Alexandria City Council hopefuls square off

Alexandria City Council hopefuls square off
(File Photo)

By Melissa Quinn

More than 200 residents and onlookers packed the auditorium at George Washington Middle School on Tuesday to hear 12 city council candidates debate a wide range of topics, including taxes, GenOn and transportation infrastructure.

Why haven’t Alexandria and Arlington worked together for one system of rapid transit down the Route 1 corridor? How can it happen if Arlington intends to build a [streetcar] line, while Alexandria has decided to use bus rapid transit? Why don’t we have a more regional view toward transit options?

Bob Wood (R): It’s an absence of leadership, it’s an absence of vision and frankly it’s the inability to communicate our priorities and our needs across the region in a way that’s integrated and incorporated with an overall development plan. I think we’re acting too … independently and thinking too narrowly, and quite frankly, I think it’s a pattern we’ve seen from the past city [councilors] who claim to be transportation specialists.

What do you intend to do in practical terms to increase open space in the city?

Justin Wilson (D): We need to expand the number of open space opportunities we have in the city, and the key factor in doing that is through our redevelopment activity. The fact is [with the] Beauregard plan we have 40-plus acres of new open space, one of the largest … developments and contributions to new open space in the city’s history. We’re going to have the waterfront plan, [with] five-and-a-half acres of new open space coming out of that. We have the Braddock Road plan — new open space. Redevelopment absolutely gives us that opportunity to create new open space without having to spend city tax dollars. The city, in the past, had the open space fund and that was a great way to provide seed money from the city for open space, but we need to think [bigger].

With our rising student population, our aging city infrastructure and a weak economy, the city’s squeezed. What are your priorities, and how will you pay for it?

Jermaine Mincey (L): In terms of our infrastructure, it’s important to notice that our schools and our city buildings are continuing to age. And the question you have to ask is how is that going to affect spending? Who’s going to pay for them? I believe [it is] important for [city councilors] to not make the decisions on the podium but to come out to the people and have a frank and honest discussion on what things we will pay for, how much we’re willing to pay and what we can do to achieve these goals … Only as a community can we come together to fix our problems.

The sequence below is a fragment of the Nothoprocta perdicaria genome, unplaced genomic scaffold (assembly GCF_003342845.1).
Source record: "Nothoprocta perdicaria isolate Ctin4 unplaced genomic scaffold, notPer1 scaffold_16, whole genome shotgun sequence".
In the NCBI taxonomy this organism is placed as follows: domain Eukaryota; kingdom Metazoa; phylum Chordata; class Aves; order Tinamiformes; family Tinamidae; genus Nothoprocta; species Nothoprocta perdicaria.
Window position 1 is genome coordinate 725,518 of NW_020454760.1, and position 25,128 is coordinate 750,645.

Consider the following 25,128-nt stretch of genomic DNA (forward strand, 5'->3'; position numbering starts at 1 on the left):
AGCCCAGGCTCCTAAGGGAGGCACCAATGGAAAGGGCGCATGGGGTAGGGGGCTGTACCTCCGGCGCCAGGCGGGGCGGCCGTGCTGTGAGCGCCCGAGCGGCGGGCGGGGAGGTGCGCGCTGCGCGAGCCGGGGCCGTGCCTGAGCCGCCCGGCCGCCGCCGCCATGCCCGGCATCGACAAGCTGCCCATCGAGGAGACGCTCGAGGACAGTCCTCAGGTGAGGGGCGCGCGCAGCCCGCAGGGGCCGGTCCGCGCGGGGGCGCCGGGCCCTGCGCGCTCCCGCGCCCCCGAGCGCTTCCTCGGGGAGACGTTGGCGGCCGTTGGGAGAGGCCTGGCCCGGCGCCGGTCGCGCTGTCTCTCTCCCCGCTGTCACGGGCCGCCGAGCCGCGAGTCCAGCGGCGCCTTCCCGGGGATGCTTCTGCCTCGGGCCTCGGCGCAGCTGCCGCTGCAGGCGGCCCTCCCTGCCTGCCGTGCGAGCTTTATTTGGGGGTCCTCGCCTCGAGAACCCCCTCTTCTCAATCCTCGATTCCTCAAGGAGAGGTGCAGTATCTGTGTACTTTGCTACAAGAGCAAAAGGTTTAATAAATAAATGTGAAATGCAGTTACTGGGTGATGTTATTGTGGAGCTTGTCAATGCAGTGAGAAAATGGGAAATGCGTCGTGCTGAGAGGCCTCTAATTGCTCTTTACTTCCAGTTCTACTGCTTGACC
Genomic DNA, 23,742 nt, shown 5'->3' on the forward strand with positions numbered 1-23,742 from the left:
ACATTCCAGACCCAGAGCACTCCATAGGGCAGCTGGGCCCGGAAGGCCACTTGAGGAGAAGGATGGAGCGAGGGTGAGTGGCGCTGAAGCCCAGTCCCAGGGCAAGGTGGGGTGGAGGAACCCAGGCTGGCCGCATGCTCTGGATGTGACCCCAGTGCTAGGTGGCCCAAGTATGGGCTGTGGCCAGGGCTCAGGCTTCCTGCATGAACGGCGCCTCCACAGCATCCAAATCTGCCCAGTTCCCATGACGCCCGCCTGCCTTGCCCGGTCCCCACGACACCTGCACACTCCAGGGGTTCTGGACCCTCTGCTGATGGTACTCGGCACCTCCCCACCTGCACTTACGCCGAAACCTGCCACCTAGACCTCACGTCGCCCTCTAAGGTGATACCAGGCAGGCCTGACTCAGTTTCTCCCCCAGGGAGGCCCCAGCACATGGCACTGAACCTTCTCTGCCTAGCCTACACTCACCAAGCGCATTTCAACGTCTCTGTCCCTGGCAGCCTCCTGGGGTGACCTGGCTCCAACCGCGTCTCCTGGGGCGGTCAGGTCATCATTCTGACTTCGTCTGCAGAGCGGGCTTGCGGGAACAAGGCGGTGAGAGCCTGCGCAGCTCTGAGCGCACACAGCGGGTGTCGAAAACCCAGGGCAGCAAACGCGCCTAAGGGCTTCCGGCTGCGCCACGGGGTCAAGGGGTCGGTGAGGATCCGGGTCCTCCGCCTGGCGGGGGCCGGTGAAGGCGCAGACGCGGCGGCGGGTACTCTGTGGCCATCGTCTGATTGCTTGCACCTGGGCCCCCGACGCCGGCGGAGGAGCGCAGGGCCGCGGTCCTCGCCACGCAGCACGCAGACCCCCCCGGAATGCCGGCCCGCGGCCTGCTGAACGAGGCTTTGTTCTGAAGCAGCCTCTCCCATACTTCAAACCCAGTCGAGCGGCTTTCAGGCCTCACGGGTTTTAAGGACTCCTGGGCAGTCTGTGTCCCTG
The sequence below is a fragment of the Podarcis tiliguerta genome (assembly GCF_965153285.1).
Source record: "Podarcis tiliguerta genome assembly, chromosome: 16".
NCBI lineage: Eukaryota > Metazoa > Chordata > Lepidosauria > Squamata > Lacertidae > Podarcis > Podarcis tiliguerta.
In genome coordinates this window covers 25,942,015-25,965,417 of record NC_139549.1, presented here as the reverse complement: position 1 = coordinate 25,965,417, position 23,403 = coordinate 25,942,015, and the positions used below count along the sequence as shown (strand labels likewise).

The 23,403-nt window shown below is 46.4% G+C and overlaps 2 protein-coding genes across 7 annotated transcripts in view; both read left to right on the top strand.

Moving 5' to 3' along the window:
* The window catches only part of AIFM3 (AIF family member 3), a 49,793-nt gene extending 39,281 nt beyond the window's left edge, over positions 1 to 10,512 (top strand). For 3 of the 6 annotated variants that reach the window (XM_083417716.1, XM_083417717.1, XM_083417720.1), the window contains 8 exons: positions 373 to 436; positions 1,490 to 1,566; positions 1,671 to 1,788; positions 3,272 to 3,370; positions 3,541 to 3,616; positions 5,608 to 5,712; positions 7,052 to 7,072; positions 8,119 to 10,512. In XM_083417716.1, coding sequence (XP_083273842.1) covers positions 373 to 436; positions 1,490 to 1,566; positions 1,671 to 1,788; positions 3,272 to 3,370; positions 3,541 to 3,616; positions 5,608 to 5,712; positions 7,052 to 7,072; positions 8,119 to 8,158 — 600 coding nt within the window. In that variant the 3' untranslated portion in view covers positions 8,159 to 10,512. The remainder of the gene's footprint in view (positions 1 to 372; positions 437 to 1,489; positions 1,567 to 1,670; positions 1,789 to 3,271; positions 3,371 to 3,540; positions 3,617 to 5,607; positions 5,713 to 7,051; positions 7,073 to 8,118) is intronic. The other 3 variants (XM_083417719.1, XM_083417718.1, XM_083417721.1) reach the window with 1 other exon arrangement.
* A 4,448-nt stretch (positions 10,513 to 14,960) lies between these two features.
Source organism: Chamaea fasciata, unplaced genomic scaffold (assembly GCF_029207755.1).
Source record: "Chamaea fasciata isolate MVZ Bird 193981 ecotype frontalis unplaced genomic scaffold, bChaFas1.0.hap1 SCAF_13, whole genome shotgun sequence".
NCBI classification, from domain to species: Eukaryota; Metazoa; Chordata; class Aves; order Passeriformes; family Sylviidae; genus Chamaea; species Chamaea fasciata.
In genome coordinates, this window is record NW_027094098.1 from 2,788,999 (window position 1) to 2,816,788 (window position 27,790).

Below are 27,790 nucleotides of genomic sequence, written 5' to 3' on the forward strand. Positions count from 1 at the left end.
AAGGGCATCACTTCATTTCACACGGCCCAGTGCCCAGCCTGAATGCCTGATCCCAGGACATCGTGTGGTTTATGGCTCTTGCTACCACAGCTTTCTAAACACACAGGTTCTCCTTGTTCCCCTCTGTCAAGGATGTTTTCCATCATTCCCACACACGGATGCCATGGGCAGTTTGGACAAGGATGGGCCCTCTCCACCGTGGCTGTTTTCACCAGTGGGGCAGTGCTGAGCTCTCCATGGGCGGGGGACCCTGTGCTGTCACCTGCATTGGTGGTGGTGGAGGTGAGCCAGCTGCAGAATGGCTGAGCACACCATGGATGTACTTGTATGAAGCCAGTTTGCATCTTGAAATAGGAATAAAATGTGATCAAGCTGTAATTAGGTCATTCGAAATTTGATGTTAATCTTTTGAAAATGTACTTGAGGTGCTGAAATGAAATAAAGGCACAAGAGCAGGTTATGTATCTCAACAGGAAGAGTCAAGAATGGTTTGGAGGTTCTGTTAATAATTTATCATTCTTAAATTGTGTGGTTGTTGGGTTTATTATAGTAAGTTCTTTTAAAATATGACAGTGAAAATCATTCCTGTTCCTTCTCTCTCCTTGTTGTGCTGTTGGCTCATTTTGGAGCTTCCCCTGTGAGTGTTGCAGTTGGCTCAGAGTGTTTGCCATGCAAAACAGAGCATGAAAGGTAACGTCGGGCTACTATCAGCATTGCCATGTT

Timothy Lovain (D): I think that the infrastructure investment is critical to Alexandria’s future. And first transportation, especially our high- capacity transit … Second, the schools … And third, I think of the sewers. [It’s] very unglamorous, but especially trying to [fix] that combined sewer overflow, which is causing pollution in the Potomac River. It’s a long-term proposition, but it’s something we need to keep working at.

When a development project is challenged in the courts, do you believe that project should be postponed until the courts make a decision?

Robert Kraus (l): We need to re-evaluate the waterfront [plan] now. We need to halt everything and put it on hold. Too much happens in closed meetings, in these secret sessions just like with the BRAC problems [at] Mark Center. If you trust the current city council or the former city council, the five — the BRAC five if you’ll call them — then go ahead and vote for them. And they’ll have more secret meetings, and they won’t listen to you. I want to listen to the voters. I don’t want to listen to the developers. The developers don’t live here — I live here.

What is your vision for the future of Arlandria?

Frank Fannon (R): Arlandria is a wonderful area … We have The Birchmere there, but we need new commercial developments to help revitalize that area. We can’t do it all as a city. We have that lot there at the corner of Mount Vernon Avenue and Glebe Road, we’d love to see that get redeveloped. It’s really the gateway to the city … We’ve also had some serious overcrowding issues in that area and … we need to make sure that our police department and city officials are [enforcing] the rules of the city, and that’s what we’ve done recently and that’s something we need to address to make sure we have a safe and not too over-crowded of an area in Arlandria.

Do you think considerations — such as traffic management, environmental impact and emergency services availability-related to [Washington Headquarters Services] were passed over with too little consideration?